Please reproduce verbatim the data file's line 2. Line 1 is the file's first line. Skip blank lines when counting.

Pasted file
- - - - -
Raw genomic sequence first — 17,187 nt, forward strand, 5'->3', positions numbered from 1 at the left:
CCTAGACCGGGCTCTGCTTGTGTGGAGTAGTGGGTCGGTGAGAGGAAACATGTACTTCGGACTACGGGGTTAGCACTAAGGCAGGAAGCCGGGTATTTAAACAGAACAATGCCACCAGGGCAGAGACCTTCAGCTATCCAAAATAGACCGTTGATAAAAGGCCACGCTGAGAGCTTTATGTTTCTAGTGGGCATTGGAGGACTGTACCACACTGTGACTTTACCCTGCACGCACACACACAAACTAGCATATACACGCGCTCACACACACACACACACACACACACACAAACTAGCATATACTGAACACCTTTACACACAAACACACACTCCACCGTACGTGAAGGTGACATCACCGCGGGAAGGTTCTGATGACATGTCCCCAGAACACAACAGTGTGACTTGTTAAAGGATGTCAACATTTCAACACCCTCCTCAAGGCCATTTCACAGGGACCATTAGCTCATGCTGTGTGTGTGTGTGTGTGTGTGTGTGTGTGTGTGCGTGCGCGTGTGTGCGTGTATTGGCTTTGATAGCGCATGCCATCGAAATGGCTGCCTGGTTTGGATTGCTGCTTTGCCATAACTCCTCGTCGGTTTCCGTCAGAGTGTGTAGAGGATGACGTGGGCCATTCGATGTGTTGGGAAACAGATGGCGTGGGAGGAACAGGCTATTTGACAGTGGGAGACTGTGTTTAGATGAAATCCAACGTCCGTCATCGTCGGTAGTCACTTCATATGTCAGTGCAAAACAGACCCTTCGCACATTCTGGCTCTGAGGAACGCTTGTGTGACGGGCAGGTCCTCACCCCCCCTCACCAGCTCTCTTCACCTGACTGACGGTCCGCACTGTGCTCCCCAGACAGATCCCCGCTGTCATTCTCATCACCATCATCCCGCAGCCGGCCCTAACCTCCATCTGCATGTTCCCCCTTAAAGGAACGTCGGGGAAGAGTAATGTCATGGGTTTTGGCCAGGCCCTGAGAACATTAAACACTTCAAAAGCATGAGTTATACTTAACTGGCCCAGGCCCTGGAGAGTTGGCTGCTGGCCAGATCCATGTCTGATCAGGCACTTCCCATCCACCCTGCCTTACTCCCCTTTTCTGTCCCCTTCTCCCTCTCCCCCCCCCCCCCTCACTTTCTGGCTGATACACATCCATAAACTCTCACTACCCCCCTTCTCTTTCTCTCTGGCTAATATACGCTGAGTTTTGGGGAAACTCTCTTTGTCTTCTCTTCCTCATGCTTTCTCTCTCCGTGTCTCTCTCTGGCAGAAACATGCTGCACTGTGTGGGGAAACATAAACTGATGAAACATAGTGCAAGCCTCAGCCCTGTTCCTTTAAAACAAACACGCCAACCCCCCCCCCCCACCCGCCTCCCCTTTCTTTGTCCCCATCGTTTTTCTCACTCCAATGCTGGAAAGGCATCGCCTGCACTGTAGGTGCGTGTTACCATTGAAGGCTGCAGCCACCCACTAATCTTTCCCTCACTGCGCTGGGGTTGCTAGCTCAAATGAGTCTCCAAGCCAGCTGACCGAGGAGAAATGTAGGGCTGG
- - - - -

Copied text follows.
CCTAGACCGGGCTCTGCTTGTGTGGAGTAGTGGGTCGGTGAGAGGAAACATGTACTTCGGACTACGGGGTTAGCACTAAGGCAGGAAGCCGGGTATTTAAACAGAACAATGCCACCAGGGCAGAGACCTTCAGCTATCCAAAATAGACCGTTGATAAAAGGCCACGCTGAGAGCTTTATGTTTCTAGTGGGCATTGGAGGACTGTACCACACTGTGACTTTACCCTGCACGCACACACACAAACTAGCATATACACGCGCTCACACACACACACACACACACACACACAAACTAGCATATACTGAACACCTTTACACACAAACACACACTCCACCGTACGTGAAGGTGACATCACCGCGGGAAGGTTCTGATGACATGTCCCCAGAACACAACAGTGTGACTTGTTAAAGGATGTCAACATTTCAACACCCTCCTCAAGGCCATTTCACAGGGACCATTAGCTCATGCTGTGTGTGTGTGTGTGTGTGTGTGTGTGTGTGTGCGTGCGCGTGTGTGCGTGTATTGGCTTTGATAGCGCATGCCATCGAAATGGCTGCCTGGTTTGGATTGCTGCTTTGCCATAACTCCTCGTCGGTTTCCGTCAGAGTGTGTAGAGGATGACGTGGGCCATTCGATGTGTTGGGAAACAGATGGCGTGGGAGGAACAGGCTATTTGACAGTGGGAGACTGTGTTTAGATGAAATCCAACGTCCGTCATCGTCGGTAGTCACTTCATATGTCAGTGCAAAACAGACCCTTCGCACATTCTGGCTCTGAGGAACGCTTGTGTGACGGGCAGGTCCTCACCCCCCCTCACCAGCTCTCTTCACCTGACTGACGGTCCGCACTGTGCTCCCCAGACAGATCCCCGCTGTCATTCTCATCACCATCATCCCGCAGCCGGCCCTAACCTCCATCTGCATGTTCCCCCTTAAAGGAACGTCGGGGAAGAGTAATGTCATGGGTTTTGGCCAGGCCCTGAGAACATTAAACACTTCAAAAGCATGAGTTATACTTAACTGGCCCAGGCCCTGGAGAGTTGGCTGCTGGCCAGATCCATGTCTGATCAGGCACTTCCCATCCACCCTGCCTTACTCCCCTTTTCTGTCCCCTTCTCCCTCTCCCCCCCCCCCCCTCACTTTCTGGCTGATACACATCCATAAACTCTCACTACCCCCCTTCTCTTTCTCTCTGGCTAATATACGCTGAGTTTTGGGGAAACTCTCTTTGTCTTCTCTTCCTCATGCTTTCTCTCTCCGTGTCTCTCTCTGGCAGAAACATGCTGCACTGTGTGGGGAAACATAAACTGATGAAACATAGTGCAAGCCTCAGCCCTGTTCCTTTAAAACAAACACGCCAACCCCCCCCCCCCACCCGCCTCCCCTTTCTTTGTCCCCATCGTTTTTCTCACTCCAATGCTGGAAAGGCATCGCCTGCACTGTAGGTGCGTGTTACCATTGAAGGCTGCAGCCACCCACTAATCTTTCCCTCACTGCGCTGGGGTTGCTAGCTCAAATGAGTCTCCAAGCCAGCTGACCGAGGAGAAATGTAGGGCTGG